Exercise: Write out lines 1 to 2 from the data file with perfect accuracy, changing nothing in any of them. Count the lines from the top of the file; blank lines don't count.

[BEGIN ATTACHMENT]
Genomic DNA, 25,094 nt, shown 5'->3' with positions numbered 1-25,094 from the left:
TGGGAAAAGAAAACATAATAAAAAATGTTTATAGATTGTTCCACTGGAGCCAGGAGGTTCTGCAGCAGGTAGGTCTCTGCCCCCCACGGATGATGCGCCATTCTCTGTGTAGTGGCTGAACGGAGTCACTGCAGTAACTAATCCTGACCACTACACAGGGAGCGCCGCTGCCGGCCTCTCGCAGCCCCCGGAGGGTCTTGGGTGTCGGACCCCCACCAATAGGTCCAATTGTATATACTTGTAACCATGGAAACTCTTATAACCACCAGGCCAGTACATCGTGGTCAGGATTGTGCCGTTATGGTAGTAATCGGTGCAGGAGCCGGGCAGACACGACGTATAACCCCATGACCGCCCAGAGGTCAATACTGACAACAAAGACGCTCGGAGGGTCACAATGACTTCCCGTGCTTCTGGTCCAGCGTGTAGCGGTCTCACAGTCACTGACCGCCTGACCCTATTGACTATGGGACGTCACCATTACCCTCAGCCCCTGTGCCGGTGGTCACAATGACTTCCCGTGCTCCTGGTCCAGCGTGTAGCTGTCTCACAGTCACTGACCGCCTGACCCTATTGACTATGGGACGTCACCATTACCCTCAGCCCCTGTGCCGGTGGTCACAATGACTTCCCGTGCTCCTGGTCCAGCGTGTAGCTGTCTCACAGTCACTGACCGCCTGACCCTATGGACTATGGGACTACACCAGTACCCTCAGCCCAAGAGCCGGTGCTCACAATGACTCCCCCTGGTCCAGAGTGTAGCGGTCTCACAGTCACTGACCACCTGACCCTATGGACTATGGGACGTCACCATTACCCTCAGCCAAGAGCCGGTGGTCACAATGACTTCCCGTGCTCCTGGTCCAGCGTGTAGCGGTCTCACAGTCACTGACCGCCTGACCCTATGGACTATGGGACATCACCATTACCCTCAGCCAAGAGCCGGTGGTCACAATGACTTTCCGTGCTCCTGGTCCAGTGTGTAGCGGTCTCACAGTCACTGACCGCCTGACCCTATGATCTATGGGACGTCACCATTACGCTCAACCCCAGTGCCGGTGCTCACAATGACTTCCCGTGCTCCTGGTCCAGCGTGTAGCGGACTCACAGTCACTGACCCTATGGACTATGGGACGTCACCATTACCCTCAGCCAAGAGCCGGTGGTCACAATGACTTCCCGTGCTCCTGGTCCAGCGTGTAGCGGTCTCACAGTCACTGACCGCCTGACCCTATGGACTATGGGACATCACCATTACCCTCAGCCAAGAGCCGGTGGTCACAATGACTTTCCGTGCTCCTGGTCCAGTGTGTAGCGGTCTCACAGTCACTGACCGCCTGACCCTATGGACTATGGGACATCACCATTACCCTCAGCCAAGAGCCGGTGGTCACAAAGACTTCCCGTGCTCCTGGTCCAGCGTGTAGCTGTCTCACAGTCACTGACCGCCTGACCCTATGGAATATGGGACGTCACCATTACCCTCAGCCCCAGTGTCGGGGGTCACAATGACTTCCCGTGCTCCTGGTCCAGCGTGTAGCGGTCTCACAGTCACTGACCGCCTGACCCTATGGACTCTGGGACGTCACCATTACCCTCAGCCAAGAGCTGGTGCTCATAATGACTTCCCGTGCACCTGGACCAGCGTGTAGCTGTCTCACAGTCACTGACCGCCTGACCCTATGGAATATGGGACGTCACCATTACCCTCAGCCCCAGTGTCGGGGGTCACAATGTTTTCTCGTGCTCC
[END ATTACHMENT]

Genomic DNA, 25,094 nt, shown 5'->3' with positions numbered 1-25,094 from the left:
TGGGAAAAGAAAACATAATAAAAAATGTTTATAGATTGTTCCACTGGAGCCAGGAGGTTCTGCAGCAGGTAGGTCTCTGCCCCCCACGGATGATGCGCCATTCTCTGTGTAGTGGCTGAACGGAGTCACTGCAGTAACTAATCCTGACCACTACACAGGGAGCGCCGCTGCCGGCCTCTCGCAGCCCCCGGAGGGTCTTGGGTGTCGGACCCCCACCAATAGGTCCAATTGTATATACTTGTAACCATGGAAACTCTTATAACCACCAGGCCAGTACATCGTGGTCAGGATTGTGCCGTTATGGTAGTAATCGGTGCAGGAGCCGGGCAGACACGACGTATAACCCCATGACCGCCCAGAGGTCAATACTGACAACAAAGACGCTCGGAGGGTCACAATGACTTCCCGTGCTTCTGGTCCAGCGTGTAGCGGTCTCACAGTCACTGACCGCCTGACCCTATTGACTATGGGACGTCACCATTACCCTCAGCCCCTGTGCCGGTGGTCACAATGACTTCCCGTGCTCCTGGTCCAGCGTGTAGCTGTCTCACAGTCACTGACCGCCTGACCCTATTGACTATGGGACGTCACCATTACCCTCAGCCCCTGTGCCGGTGGTCACAATGACTTCCCGTGCTCCTGGTCCAGCGTGTAGCTGTCTCACAGTCACTGACCGCCTGACCCTATGGACTATGGGACTACACCAGTACCCTCAGCCCAAGAGCCGGTGCTCACAATGACTCCCCCTGGTCCAGAGTGTAGCGGTCTCACAGTCACTGACCACCTGACCCTATGGACTATGGGACGTCACCATTACCCTCAGCCAAGAGCCGGTGGTCACAATGACTTCCCGTGCTCCTGGTCCAGCGTGTAGCGGTCTCACAGTCACTGACCGCCTGACCCTATGGACTATGGGACATCACCATTACCCTCAGCCAAGAGCCGGTGGTCACAATGACTTTCCGTGCTCCTGGTCCAGTGTGTAGCGGTCTCACAGTCACTGACCGCCTGACCCTATGATCTATGGGACGTCACCATTACGCTCAACCCCAGTGCCGGTGCTCACAATGACTTCCCGTGCTCCTGGTCCAGCGTGTAGCGGACTCACAGTCACTGACCCTATGGACTATGGGACGTCACCATTACCCTCAGCCAAGAGCCGGTGGTCACAATGACTTCCCGTGCTCCTGGTCCAGCGTGTAGCGGTCTCACAGTCACTGACCGCCTGACCCTATGGACTATGGGACATCACCATTACCCTCAGCCAAGAGCCGGTGGTCACAATGACTTTCCGTGCTCCTGGTCCAGTGTGTAGCGGTCTCACAGTCACTGACCGCCTGACCCTATGGACTATGGGACATCACCATTACCCTCAGCCAAGAGCCGGTGGTCACAAAGACTTCCCGTGCTCCTGGTCCAGCGTGTAGCTGTCTCACAGTCACTGACCGCCTGACCCTATGGAATATGGGACGTCACCATTACCCTCAGCCCCAGTGTCGGGGGTCACAATGACTTCCCGTGCTCCTGGTCCAGCGTGTAGCGGTCTCACAGTCACTGACCGCCTGACCCTATGGACTCTGGGACGTCACCATTACCCTCAGCCAAGAGCTGGTGCTCATAATGACTTCCCGTGCACCTGGACCAGCGTGTAGCTGTCTCACAGTCACTGACCGCCTGACCCTATGGAATATGGGACGTCACCATTACCCTCAGCCCCAGTGTCGGGGGTCACAATGTTTTCTCGTGCTCC